So which country is a bigger market for off-shored technology services, India of the Philippines? According to Market Watch, the latter is the answer (Philippines lifted by outsourcing boom, Jun 15).
The Philippines’ fast-growing business-process outsourcing industry has turned the Asian nation into a major center for off-shored information tech services. The country recently passed India as the world’s top outsourcing destination, according to a report by the services arm of International Business Machines IBM +1.09% — which has a major presence in the country. …
“Ten years ago, we had maybe about 25,000 people in the industry,” said Jose Mari Mercado, business development director at Convergys in the Philippines, who said that number reached about half a million last year.
“The interest in the Philippines has really grown tremendously in the last five years,” he added.
While business outsourcing is typically associated with call centers, the industry actually covers a range of IT services, including customer relations, human resources, accounting and even more specific functions, such as mortgage processing.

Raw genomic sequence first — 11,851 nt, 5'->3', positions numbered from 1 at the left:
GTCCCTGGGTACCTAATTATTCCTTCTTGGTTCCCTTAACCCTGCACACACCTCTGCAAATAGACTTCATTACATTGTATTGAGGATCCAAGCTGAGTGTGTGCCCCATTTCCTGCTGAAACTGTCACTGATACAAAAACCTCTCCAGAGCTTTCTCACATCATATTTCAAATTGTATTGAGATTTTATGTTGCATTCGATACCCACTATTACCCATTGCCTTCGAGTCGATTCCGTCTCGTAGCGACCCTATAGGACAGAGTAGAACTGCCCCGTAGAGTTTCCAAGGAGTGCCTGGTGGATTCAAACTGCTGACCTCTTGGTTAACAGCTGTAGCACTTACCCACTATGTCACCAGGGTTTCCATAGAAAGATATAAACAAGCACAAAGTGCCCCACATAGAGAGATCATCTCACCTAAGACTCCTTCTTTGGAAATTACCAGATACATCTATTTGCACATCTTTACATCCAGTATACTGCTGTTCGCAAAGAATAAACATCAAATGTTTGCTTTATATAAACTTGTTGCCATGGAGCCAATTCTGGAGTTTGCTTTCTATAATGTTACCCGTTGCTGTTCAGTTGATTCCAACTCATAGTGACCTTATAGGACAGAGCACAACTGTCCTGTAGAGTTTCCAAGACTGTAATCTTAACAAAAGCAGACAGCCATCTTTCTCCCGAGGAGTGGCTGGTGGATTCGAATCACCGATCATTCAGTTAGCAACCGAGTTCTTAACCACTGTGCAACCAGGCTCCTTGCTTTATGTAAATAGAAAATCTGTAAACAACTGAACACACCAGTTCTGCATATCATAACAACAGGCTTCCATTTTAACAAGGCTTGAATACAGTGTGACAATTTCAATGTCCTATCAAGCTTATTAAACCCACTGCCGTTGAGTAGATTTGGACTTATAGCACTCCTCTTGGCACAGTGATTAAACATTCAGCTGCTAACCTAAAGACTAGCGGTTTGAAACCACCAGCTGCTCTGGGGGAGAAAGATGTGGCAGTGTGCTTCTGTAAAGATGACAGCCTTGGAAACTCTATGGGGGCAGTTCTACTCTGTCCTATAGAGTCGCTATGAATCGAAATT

In 2010, the Philippines’ IT and business process outsourcing grew 26% to $8.9 billion, according to the Business Processing Association of the Philippines. Workers and professionals employed by the industry grew by 24%, the industry association said.
I’m not sure I have a whole lot to add to this. Let me point out, however, two interesting angles to the story. The first is about human resources, which is what emphasized in the video. There is a challenge with such rapid growth to come up with enough managers. Manila might be attractive location because it is possible to hire educated workers relatively cheap but until those workers have cut their teeth in the industry they are not ready to manage. Outside of more recruiting, the article doesn’t say anything about what is being done to address this shortfall.
The second point is the geographical hedging involved. Why go to the Philippines? At least one reason is political risk.
Benedict Hernandez, a senior executive at Accenture in the Philippines, also cited an international development that helped draw more attention to the Philippines: tensions between India and Pakistan in the early 2000s.
“What we saw around that time speeded conversation on our client side on doing work in the Philippines,” he said. “I think people woke up and said, ‘What if something happens and we’re heavily invested in one geography?’”
This is an interesting variant on the risk mitigation strategies one sees in supply chains.